Most raw glycerin produced today is a byproduct of biofuel manufacturing, has a typical concentration of 60-82% glycerin but also contains numerous contaminants and other byproducts including glycols, alcohols, particularly methanol and ethanol, various organic and inorganic compounds, fatty acids and water. Unfortunately such compounds, particularly glycols and methanol, are toxic in nature and are not allowed to directly contact foodstuffs, although potentially they could be used as an indirect cooling medium.
In most applications, the use of glycerin/glycerol as a cooling medium is impractical because of increasing viscosity as it cools. Newman (USPA61/480521) teaches methods and apparatus that will allow suitable glycerin only or glycerin/minimal water mixtures to function as an effective and efficient coolant, be composed only of GRAS approved components and without the need for anti-corrosion additives, they avoid any constraints in their application or use. Newman further teaches (USPA 61/483923) how such glycerin based formulations can also be optimally used in conventional hydrostat pasteurization and sterilization technology as well as in novel processing applications in which elevated temperatures are required but as there is no change of state during the heating phase, there is minimal need for pressurization and capital equipment costs are significantly reduced.
However, we have surprisingly found that the thermal transfer properties of such media can be significantly improved if mixed preferentially with other compounds which themselves are GRAS or better approved but have differing transfer properties to glycerol/glycerin mixtures alone in a manner that allows manufacturers to optimize the properties of the thermal transfer medium relative to the thermal transfer properties of the product undergoing processing while maintaining both a single physical state throughout all stages of processing and remain essentially non-corrosive.
We have therefore developed a totally different and novel range of thermal transfer media, which not only addresses all of the constraints, limitations and drawbacks of existing water/steam, based sterilization systems. We have also been able to develop the applications and methodologies to better optimize thermal processing but particularly address energy usage and usage costs.
While these media have been specifically designed for food and drink product manufacture and processing, it will be obvious to those skilled in the art that such controllable thermal transfer media will have application well beyond food and drink manufacturing.
Summary of Invention
It is an object of the present invention to optimize the thermal processing of foodstuffs.
It is another object of the present invention to optimize the thermal processing of foodstuffs through modification of the chemical composition of the thermal transfer medium during each processing stage.
It is a further object of the present invention to achieve such optimization without a change of state of the thermal transfer medium.
It is a still further object of the invention to achieve such optimized thermal processing using media that are neither water nor steam.
It is another object of the invention, that the thermal transfer media are essentially composed of non-ionic liquids.
It is still yet another object of the invention that the modification to the chemical composition of thermal transfer media results in thermal conductivity and thermal diffusivity optimized for any combination of foodstuff and foodstuff container.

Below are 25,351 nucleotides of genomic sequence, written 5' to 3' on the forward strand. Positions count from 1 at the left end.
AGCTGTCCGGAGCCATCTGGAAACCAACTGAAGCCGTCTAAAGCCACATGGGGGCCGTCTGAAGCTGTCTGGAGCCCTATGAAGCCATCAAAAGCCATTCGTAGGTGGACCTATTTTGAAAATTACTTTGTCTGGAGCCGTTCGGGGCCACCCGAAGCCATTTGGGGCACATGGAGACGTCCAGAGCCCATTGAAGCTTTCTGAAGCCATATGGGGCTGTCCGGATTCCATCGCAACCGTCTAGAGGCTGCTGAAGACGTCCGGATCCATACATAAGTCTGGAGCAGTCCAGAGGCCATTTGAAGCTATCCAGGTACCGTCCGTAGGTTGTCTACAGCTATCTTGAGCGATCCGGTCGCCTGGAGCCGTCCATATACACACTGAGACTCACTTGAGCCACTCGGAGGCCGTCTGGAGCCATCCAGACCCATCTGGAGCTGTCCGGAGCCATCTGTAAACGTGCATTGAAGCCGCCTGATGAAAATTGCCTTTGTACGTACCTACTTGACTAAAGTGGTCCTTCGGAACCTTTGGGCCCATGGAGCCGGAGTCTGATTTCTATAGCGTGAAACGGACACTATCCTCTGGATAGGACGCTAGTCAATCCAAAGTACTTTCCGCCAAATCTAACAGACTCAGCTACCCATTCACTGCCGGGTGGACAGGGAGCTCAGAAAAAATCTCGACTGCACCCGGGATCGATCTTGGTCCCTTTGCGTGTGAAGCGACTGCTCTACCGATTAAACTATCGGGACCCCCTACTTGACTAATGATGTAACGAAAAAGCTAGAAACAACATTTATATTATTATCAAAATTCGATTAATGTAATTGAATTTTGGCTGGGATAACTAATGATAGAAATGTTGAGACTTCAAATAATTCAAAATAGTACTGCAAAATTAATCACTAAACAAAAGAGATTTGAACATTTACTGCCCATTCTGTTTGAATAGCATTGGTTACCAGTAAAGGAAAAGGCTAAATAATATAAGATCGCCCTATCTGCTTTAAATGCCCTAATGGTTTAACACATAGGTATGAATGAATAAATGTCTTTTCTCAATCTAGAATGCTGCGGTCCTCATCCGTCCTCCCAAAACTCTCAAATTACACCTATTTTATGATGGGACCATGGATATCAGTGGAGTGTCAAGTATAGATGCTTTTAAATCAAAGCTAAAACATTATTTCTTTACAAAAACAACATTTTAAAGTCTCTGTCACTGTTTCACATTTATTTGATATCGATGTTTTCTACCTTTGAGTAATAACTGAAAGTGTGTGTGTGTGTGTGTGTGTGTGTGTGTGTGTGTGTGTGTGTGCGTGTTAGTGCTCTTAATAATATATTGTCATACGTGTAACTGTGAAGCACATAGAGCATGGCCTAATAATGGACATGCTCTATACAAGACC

It is a further object of the invention to achieve such optimized thermal processing using only media classified as safe and approved to directly contact food product and/or food product containers.
It is yet a further object of the current invention to achieve any type of foodstuff thermal processing without the use of anti-corrosion additives in the thermal transfer media.
It is another object of the current invention to maintain the thermal transfer media in a non-or minimally corrosive state through a methodology that prevents the ingress of air/oxygen, the absorption of moisture or the formation of metal ions.
It is yet a further object of the invention to achieve the optimized thermal processing techniques to both continuous and discontinuous processing systems using the modified thermal transfer media.
It is a further object of the invention that using such thermal processing media allows any heating, holding or cooling stage can be processed within the same equipment configurations essentially with no/minimal need for additional pressurization, the use of unheated modified atmospheres, in conjunction with these novel media, can be used to change or control the atmospheres within containers, especially polymer based containers at specific locations within the processing cycle.
It is another object of the invention that the processing conditions within the apparatus containing the optimized thermal processing media can be independently adjusted so as to handle any type of product and container combination simultaneously while rendering the foodstuffs to a state of enzymatic inactivation and/or stabilization and/or pasteurization and/or sterilization.
It is a final object of the invention that the method and apparatus thermally processing the foodstuffs to a state of enzyme inactivation and/or stabilization and/or pasteurization and/or sterilization be capable of independently optimizing, maintaining and controlling the composition of the thermal transfer media for each processing stage.
BRIEF DESCRIPTION OF DRAWINGS
There are NO drawings included in this patent application.
DETAILED DESCRIPTION OF THE INVENTION AND PREFERRED EMBODIMENTS
We will now describe, in more detail, the current invention and any preferred embodiments of the present invention with reference, as necessary, to any accompanying drawings. It will be obvious to anyone skilled in the art that the current invention and its preferred embodiments can be used in many different configurations, combinations and variants. As a consequence, the description given of the invention and any preferred embodiments described and examples given are merely to illustrate the potential range and scope of the current invention and not, in any way, to limit it.